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One of the appeals of ABC's Scandal is the so-wrong-it's-right relationship between Olivia Pope and President Fitzgerald. She's a single, professional woman, but he's the President, and he's married. Sure, it's a loveless marriage, but there's certainly an element of fantastical naughtiness to it, which likely draws viewers in. But there are other elements of Scandal. Politics and corruption play their role, filling in the spaces between Liv and Fitz's steamy roller coaster ride with suspense and drama. It's that balance that keeps Scandal rolling forward, paced and designed in such a way that we tune in for numerous reasons each week. For ABC's new drama Mistresses, it's all about the romance. And while there is some appeal to the dramatic romantic lives of a group of gorgeous female friends, there's also a level of stress that comes with watching people get caught up in infidelity, which is the case for some of the leads. And with few nonromantic elements worked into the plot, I'm curious to see how the concept holds up as the first season ensues.
Based on a British series, Mistresses comes from Rina Mimoun, K.J. Steinberg, Robert Serter and Douglas Rae, and centers on the romantic exploits of a group of very beautiful women living in Los Angeles. Savi (Alyssa Milano) is an attorney who's trying to conceive a baby with her husband, but also finds herself in a flirtatious relationship with a co-workers. Karen (Yunkin Kim) is a therapist who gets caught up in a romantic relationship with one of her patients, who's also married and dying. April (Rochelle Aytes) is a recent widow who's still trying to get over her husband, when she discovers a secret he was keeping from her. And then there's Josslyn (Jes Macallan), Savi's free-spirited sister, who works in real estate and is a serial dater and has no shortage of romantic suitors.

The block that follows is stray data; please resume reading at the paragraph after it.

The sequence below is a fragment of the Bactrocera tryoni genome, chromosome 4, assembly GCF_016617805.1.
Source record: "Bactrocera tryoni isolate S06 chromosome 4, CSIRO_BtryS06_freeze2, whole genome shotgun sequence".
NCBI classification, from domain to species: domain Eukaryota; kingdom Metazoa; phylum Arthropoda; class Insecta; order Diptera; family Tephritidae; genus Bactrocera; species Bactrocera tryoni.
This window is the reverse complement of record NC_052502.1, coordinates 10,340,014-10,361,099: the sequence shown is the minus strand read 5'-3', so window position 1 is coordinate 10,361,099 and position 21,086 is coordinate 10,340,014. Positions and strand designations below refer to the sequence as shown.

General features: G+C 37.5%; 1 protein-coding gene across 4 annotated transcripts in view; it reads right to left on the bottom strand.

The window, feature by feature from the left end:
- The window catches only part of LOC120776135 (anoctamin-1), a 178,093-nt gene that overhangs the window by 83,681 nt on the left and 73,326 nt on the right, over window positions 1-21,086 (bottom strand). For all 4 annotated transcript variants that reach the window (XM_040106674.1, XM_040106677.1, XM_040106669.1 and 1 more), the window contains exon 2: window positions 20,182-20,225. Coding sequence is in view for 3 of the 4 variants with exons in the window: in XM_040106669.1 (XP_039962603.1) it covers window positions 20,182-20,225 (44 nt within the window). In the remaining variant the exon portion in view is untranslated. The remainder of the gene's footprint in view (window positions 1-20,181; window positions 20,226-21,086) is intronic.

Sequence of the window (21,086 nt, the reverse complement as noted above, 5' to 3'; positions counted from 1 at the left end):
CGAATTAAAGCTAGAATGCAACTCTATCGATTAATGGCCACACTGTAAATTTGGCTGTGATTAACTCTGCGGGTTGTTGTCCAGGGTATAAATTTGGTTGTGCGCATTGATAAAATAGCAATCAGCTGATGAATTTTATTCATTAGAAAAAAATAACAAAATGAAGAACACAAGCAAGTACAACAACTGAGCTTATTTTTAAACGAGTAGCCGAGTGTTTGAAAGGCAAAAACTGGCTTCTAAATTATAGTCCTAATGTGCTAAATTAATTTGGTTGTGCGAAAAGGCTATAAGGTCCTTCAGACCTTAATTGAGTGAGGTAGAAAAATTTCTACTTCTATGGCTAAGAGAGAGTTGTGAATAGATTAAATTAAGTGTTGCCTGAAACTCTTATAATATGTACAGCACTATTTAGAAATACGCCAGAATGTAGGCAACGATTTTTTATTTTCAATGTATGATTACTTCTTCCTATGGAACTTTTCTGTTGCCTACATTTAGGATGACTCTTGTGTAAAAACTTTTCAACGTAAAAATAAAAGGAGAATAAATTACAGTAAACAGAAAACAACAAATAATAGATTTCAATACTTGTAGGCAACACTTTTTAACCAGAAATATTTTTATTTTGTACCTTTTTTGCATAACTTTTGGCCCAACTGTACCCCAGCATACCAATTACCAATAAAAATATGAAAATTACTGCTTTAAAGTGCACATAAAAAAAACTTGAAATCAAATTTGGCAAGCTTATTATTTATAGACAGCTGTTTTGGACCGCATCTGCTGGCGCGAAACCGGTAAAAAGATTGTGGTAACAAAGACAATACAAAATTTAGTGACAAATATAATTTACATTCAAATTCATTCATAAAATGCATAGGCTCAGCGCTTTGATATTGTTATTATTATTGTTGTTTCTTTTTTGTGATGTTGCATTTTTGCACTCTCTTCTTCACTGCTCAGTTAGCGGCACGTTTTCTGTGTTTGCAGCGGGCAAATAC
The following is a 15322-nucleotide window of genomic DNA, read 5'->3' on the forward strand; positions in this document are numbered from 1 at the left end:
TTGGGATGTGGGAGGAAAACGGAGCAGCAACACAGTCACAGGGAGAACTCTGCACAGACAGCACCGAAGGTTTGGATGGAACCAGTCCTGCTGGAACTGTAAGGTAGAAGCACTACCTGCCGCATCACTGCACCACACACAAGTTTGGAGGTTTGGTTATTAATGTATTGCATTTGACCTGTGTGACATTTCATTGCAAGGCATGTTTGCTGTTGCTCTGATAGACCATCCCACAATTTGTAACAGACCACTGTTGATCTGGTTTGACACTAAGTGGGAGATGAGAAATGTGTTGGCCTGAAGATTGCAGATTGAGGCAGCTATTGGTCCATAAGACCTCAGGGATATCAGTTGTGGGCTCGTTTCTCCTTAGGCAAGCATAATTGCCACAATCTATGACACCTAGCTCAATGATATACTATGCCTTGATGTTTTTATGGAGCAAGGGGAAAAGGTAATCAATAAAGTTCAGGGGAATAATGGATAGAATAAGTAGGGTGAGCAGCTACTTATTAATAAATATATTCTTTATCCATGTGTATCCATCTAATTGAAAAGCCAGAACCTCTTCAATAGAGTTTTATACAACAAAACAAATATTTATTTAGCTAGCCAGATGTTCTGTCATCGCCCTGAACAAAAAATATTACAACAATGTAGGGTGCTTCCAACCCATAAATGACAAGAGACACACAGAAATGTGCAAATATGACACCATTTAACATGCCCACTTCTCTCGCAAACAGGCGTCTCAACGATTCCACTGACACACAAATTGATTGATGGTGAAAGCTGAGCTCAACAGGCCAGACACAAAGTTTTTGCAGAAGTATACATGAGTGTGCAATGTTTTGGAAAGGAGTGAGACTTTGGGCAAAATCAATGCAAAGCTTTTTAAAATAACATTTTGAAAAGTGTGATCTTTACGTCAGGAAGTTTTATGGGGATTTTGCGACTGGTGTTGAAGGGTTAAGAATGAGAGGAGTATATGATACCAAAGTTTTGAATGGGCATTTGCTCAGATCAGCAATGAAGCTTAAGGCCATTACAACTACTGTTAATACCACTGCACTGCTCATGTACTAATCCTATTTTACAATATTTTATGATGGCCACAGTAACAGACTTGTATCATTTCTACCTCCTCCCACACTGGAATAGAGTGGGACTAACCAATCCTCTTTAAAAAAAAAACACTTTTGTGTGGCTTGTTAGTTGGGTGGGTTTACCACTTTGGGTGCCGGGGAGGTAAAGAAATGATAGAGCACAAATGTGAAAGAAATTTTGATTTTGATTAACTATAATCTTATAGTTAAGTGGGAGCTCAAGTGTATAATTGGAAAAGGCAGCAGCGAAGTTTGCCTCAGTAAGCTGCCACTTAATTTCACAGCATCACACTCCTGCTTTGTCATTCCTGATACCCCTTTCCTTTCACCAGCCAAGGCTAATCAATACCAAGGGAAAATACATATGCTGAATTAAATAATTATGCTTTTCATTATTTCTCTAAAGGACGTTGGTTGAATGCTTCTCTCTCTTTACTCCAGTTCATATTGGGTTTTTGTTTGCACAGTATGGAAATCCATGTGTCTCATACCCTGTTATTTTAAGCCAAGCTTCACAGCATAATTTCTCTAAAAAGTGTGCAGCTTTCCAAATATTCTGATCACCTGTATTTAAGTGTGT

Knowing the theme of infidelity in the show, I wondered if this might be a series that glorifies the steamy nature of a secret, sordid affair. It doesn't really do that, which is a good thing. Oh, it banks on the sex appeal for sure, but in addition to a few dimly-lit, steamy but safe-for-network-TV love scenes, we also see the unnerving side of infidelity, and the kind of damage it does to relationships and families. Which means, the hook is less in wanting to be these characters as it is in watching their problems from the comfort of our living room, and getting caught up in it while maybe being a little bit grateful that our romancing lives aren't quite as complicated… assuming they aren't.
Wondering if the unfaithful characters are going to get caught is part of the draw, and there's a fair amount of suspense and tension in that, but the show doesn't tread much darker. It would be surprising if Mistresses found itself in Unfaithful or Fatal Attraction territory. But there's a slow tension brewing as we see the four leads deal with their romantic struggles, and that should be enough to hold viewers' attention. Beyond that, the cast is great and the pacing is decent for this kind of drama. Mistresses is set up with most of its focus on romance and relationships, with a little bit of attention paid to female bonding, all of which makes it a great fit for the summer season, when viewers are often looking for lighter TV. If you need a bit more than relationship problems to hold your interest, you probably won't find it here. But those up for indulging on the romantic exploits of a group of beautiful women should give Mistresses a shot when it premieres tonight (Monday, June 3) at 10:00 p.m. ET on ABC.